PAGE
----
Van Buren temporarily retired to his Lindenwald estate in Kinderhook. In 1844, he was poised to reclaim leadership of the Democratic Party, but his opposition to the annexation of Texas ultimately hurt him with southern delegates and those that favored westward expansion. Multiple ballots resulted in the nomination of dark horse candidate James K. Polk, who went on to narrowly defeat Whig nominee Henry Clay for the presidency. Van Buren made one more attempt to return to the White House in 1848, but his party rejected him as their candidate. Undeterred, he ran as the presidential candidate for the Free Soil Party—a party that was formed to oppose the expansion of slavery into the western territories. Whig candidate and Major General Zachary Taylor won the 1848 election, but Van Buren’s presidential campaign—and his motivations for embracing antislavery measures—perplexed contemporaries and later historians. Van Buren likely reveled in the chance to help defeat the party that had rejected him, though he later returned to the fold and supported the Democratic presidential candidates in 1852, 1856, and 1860.29 The former president lived out the rest of his life at Lindenwald, where he died on July 24, 1862.

This satirical drawing of President Martin Van Buren was created by David Claypool Johnston around 1840. Holding a golden goblet with the initials "MVB," it shows the president enjoying "White House champagne." Critics of President Van Buren insisted he was living lavishly at the Executive Mansion while most Americans struggled during the economic depression of the late 1830s.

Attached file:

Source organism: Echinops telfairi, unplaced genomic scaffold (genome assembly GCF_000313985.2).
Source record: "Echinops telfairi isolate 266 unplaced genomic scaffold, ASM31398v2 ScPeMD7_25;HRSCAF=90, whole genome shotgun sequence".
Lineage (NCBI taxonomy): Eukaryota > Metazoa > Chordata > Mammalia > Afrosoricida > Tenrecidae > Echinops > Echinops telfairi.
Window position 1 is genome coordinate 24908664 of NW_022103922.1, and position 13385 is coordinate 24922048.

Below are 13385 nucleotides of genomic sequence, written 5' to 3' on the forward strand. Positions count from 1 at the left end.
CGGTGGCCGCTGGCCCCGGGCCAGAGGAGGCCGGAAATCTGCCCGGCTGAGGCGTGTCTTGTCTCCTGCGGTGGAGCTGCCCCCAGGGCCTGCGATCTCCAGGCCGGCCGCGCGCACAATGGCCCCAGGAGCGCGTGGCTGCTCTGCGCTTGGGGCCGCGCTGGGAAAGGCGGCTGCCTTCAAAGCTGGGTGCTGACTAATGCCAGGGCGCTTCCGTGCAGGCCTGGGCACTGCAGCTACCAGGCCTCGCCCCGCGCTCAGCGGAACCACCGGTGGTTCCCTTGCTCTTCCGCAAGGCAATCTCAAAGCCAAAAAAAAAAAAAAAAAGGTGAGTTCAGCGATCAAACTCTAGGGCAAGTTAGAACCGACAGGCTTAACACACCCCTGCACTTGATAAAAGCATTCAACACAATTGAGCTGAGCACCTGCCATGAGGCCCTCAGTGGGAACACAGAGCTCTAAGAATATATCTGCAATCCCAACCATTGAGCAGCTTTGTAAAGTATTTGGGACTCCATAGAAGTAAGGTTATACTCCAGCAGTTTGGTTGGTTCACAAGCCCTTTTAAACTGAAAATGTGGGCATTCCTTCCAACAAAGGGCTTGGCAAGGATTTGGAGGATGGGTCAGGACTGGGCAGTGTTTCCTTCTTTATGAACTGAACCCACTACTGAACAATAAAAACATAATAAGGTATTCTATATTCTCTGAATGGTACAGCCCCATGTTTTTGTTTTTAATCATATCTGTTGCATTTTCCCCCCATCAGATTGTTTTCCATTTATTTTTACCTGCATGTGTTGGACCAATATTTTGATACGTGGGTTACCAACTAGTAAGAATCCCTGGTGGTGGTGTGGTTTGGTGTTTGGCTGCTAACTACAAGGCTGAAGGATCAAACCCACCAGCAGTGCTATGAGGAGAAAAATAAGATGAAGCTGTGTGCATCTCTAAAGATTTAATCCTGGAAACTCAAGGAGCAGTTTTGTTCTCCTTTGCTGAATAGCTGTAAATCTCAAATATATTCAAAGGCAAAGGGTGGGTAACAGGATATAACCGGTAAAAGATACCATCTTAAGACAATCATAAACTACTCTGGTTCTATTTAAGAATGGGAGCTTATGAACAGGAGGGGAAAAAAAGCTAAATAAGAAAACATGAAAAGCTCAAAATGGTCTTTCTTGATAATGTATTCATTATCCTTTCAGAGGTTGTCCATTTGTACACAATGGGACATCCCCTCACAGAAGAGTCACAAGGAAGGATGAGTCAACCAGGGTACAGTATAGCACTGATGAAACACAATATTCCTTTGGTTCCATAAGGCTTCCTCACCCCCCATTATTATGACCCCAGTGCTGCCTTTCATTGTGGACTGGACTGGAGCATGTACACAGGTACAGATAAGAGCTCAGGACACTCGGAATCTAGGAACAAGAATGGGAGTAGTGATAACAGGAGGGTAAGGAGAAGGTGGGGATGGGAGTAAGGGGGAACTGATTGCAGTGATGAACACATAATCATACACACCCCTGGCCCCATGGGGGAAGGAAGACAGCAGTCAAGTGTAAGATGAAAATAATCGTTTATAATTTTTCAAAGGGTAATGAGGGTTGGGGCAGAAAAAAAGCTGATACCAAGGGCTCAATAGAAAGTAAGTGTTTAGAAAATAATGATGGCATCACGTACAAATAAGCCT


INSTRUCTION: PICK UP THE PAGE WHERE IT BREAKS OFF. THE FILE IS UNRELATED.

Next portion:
White House Collection/White House Historical Association

Martin Van Buren owned at least one enslaved person during his lifetime—not wholly uncommon for a man who was born and raised in a state that permitted slavery until 1827. He also hired out enslaved and free African Americans to work at Decatur House, and probably during his time in Albany. This pattern continued during his time at the White House, where five free African Americans and four enslaved people labored to maintain the Executive Mansion. While we may never know if President Van Buren himself hired out these individuals, he had few qualms when it came to supporting slavery for political gain or exploiting enslaved labor within his home. Despite all of these factors, southern Democrats and supporters of slavery criticized his northern roots and repeatedly questioned his willingness to defend the peculiar institution. While the Panic of 1837 and the Gold Spoon Oration by Pennsylvania Whig representative Charles Ogle hurt him politically, the underlying distrust of Van Buren within the Democratic Party grew stronger over time.30 As for his personal views on slavery, Van Buren wrote exceedingly little on the subject, but his career trajectory suggests that many of his positions were based more on political calculations rather than moral sentiments.

Thank you to Dr. Mark R. Cheathem, Professor of History at Cumberland University & Project Director of The Papers of Martin Van Buren, and Project co-editor James Bradley, for their contributions to this article. To learn more about The Papers of Martin Van Buren, please visit